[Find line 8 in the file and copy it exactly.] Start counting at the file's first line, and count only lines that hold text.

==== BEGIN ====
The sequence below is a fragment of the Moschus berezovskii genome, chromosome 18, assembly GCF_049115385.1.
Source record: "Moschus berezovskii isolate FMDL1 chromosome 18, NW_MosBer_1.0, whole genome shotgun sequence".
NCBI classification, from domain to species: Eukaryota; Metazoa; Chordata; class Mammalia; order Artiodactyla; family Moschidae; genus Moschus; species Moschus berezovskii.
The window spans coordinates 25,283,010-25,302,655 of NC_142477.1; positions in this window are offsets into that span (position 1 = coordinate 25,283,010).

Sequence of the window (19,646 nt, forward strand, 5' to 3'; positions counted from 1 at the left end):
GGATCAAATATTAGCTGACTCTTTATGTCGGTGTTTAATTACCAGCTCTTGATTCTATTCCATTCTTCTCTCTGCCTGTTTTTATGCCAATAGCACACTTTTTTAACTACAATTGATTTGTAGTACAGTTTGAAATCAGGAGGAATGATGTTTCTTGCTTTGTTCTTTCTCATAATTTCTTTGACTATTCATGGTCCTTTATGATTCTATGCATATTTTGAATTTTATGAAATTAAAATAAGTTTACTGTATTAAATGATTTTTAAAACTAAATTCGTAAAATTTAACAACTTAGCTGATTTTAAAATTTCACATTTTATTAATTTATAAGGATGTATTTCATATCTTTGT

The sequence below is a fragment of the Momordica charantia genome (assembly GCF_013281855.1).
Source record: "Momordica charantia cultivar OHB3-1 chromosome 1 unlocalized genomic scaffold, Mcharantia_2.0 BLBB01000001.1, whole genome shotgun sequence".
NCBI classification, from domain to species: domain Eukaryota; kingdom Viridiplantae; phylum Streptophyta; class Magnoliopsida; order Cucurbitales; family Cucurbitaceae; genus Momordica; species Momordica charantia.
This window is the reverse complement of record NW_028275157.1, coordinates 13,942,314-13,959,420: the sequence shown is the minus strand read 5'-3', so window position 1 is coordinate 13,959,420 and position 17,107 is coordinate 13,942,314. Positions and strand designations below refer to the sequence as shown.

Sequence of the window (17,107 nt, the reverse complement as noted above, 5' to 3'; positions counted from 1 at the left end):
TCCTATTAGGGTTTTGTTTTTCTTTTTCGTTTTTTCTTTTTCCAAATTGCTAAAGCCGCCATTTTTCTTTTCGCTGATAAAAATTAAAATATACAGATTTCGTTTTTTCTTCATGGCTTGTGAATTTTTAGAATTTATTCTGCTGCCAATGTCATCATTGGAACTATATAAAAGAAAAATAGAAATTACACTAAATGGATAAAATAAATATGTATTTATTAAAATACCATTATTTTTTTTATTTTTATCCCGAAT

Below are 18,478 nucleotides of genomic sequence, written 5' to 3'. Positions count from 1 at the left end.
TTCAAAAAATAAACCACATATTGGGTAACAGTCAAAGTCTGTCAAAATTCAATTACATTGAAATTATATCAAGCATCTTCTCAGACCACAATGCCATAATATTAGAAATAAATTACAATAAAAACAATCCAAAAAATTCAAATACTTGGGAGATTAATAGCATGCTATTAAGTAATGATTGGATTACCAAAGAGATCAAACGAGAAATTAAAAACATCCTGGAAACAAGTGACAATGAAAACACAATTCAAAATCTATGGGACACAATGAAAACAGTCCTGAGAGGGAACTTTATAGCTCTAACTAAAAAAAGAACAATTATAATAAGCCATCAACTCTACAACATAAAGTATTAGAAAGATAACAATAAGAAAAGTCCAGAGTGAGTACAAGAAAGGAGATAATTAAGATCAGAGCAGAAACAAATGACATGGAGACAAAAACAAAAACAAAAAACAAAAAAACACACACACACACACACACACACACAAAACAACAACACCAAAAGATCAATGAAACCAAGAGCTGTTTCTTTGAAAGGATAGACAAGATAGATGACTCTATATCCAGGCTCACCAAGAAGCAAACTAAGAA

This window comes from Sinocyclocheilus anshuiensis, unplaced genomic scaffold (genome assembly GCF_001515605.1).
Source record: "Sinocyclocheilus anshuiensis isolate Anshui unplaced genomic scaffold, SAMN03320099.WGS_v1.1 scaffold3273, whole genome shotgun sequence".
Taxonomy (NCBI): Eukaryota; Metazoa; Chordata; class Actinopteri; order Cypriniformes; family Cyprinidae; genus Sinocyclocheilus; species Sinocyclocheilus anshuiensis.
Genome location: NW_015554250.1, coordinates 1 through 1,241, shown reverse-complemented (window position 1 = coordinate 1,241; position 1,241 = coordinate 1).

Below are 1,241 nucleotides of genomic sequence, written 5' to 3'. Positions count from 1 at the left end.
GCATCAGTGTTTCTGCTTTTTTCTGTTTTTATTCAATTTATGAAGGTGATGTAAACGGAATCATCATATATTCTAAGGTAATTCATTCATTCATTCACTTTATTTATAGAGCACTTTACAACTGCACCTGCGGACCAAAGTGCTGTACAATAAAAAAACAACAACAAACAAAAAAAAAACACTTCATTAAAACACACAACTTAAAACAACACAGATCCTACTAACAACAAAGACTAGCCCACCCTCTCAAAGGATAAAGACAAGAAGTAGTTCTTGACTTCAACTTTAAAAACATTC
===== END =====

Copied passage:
Source record: "Momordica charantia cultivar OHB3-1 chromosome 1 unlocalized genomic scaffold, Mcharantia_2.0 BLBB01000001.1, whole genome shotgun sequence".